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9 months of knowing

When childbirth and the 9 months of pregnancy becomes a "women" only activity its also more vulnerable and may not get the necessary political and community support it needs. This simple information sharing idea will make the dads more updated, involved and prepared. Its important to include the dads and make them feel like they are part of the pregnancy on fair terms, that they have access to information.

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Written by DeletedUser

This is a simple information sharing concept. By involving and enabling the dads to know more about the progress and health of their wives this will hopefully generate more pride and involvement within the men of the community. And therefore, in male driven societies, the aim is to get the dads to prioritize and lobby for a safer pregnancy for their women. Its important to include the dads and make them feel like they are part of the pregnancy on fair terms, that they have access to information.

Its simple. When the woman gets a health check up, a simple application allows the health-worker to input some data, weight, size of baby, expected due date, health recommendations or restrictions, blood preassure etc. That info is sent to the dads mobile phone where he gets a "Pregnancy status update" (a bit like following the pregnancy on a very slow twitter). The update should be cognitive and easy to read/understand with simple images/text. If the woman is being restricted from hard work etc by the medical staff then the man can directly get that info from them and the woman will not be responsible for delivering such messages, that may lead to trouble if she cant fulfill her household duties.

Both woman and man gets 9 months period of knowing and preparing. And a full summary of the whole pregnancy is easily available in both their mobile phones.

What is the minimum level of mobile technology needed for this concept?

Simple application

How could this work in a low-literacy context?

It does need to be developed with a easy to understand interface. Pictures representing the state of the woman and short text explanations.

Which partners could help realise and deliver this solution?

  • Oxfam
  • Nokia
  • Mobile operators
  • NGOs


Join the conversation:

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One more idea as I like your attention to involving both parents. In attempting to think outside the 9 month period for which you've already proposed a great idea, I wonder if games (as described below) could target young couples with innovative content aimed to increase their understanding of the significant resources required to raise a child. For example, the game could highlight the cost of health care, food, clothing, and education a child needs. In some cases, couples may give greater consideration to not having children if the practical considerations are laid out in a fun, entertaining way.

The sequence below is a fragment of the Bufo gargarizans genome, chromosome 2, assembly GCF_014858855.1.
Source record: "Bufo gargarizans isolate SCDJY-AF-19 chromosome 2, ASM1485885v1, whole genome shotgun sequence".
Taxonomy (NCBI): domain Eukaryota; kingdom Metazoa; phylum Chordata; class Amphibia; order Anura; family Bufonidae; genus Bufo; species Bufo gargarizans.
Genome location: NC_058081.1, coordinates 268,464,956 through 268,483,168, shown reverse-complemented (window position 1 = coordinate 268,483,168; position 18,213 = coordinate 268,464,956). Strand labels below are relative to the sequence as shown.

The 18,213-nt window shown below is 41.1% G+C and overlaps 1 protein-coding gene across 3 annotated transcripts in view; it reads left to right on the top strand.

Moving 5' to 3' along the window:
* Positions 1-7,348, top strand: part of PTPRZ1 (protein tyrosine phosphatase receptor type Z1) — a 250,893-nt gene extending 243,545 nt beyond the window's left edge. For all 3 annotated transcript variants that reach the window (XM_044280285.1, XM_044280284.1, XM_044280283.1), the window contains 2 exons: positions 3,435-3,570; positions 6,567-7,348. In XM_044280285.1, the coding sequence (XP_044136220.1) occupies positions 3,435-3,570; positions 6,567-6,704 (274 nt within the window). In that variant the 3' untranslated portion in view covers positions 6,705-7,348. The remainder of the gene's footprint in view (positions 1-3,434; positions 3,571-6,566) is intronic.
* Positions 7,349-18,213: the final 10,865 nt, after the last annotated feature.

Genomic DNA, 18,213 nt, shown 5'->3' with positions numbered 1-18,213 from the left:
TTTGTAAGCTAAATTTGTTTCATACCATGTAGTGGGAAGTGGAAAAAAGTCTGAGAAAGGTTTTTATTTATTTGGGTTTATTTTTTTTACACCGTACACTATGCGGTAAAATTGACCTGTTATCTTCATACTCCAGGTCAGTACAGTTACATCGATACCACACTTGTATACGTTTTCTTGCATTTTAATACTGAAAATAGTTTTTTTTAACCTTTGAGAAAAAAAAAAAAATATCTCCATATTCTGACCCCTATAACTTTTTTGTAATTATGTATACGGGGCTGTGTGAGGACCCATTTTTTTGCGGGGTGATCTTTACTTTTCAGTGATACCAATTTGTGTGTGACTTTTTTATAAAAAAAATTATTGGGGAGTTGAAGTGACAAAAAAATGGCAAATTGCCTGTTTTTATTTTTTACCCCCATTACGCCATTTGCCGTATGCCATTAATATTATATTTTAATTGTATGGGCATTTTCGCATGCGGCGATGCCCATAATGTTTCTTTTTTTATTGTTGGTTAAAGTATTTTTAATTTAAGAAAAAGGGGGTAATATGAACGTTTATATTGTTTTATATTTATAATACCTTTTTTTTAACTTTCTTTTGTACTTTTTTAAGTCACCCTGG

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Hi Anna,

I agree that involving men is extremely important. Your concept began made me consider how fathers may be encouraged to get involved in promoting safe and proactive maternal health practices even before pregnancy. I believe mobile interactive games could deliver powerful messages of prevention and proactive measures women and men can take to enable a healthy pregnancy, while also clarifying common misconceptions about pre- and post-natal care. Linking these games to mobile phones that are widely used in many developing countries can increase men’s awareness about women’s pre- and post-natal health in areas where many women suffer due to a lack of understanding about pregnancy and childbirth. Integrating public health facts and good practices into entertaining games that males and females can enjoy could lead to meaningful behavioral change.

Your concept made me consider a few more benefits of targeting young men using educational and entertaining interactive mobile games:

- Games can be locally tailored according to local culture and incorporate interactive messages contextually adapted for regional needs, religious and social norms and activities. For example, games based on popular sports, such as cricket or football, may attract more users.
- Since some young men’s immediate reaction to maternal health and pre- and post-natal care may be that it’s a “women’s issue”, games can incorporate broader public health themes that are interrelated and interdependent. For example, information about nutrition and agriculture, water and sanitation, employment, HIV/AIDS, malaria, climate change, etc. can be incorporated. Oxfam, with its knowledge and networks, is an excellent partner to provide the expertise to make this information meaningful and accurate.
- Delivery of maternal health awareness information in the form of interactive mobile phone games may particularly appeal to a generation of tech-savvy consumers who may be bored or unaffected by traditional public service messaging.
- Targeting young people, who may be most vulnerable to maternal death and disability, enables them to become critical agents of change who can transform policies, programming, and culture to reflect their right to comprehensive sexual and reproductive health services.
- Though this concept was designed with young men in mind, its appeal and influence is expected to be much wider (ie. integrating the edges).

If we combined "9 months of knowing" with preparatory entertaining and educational interactive games Dads could be informed and involved throughout the process. Thanks for sharing your idea Anna!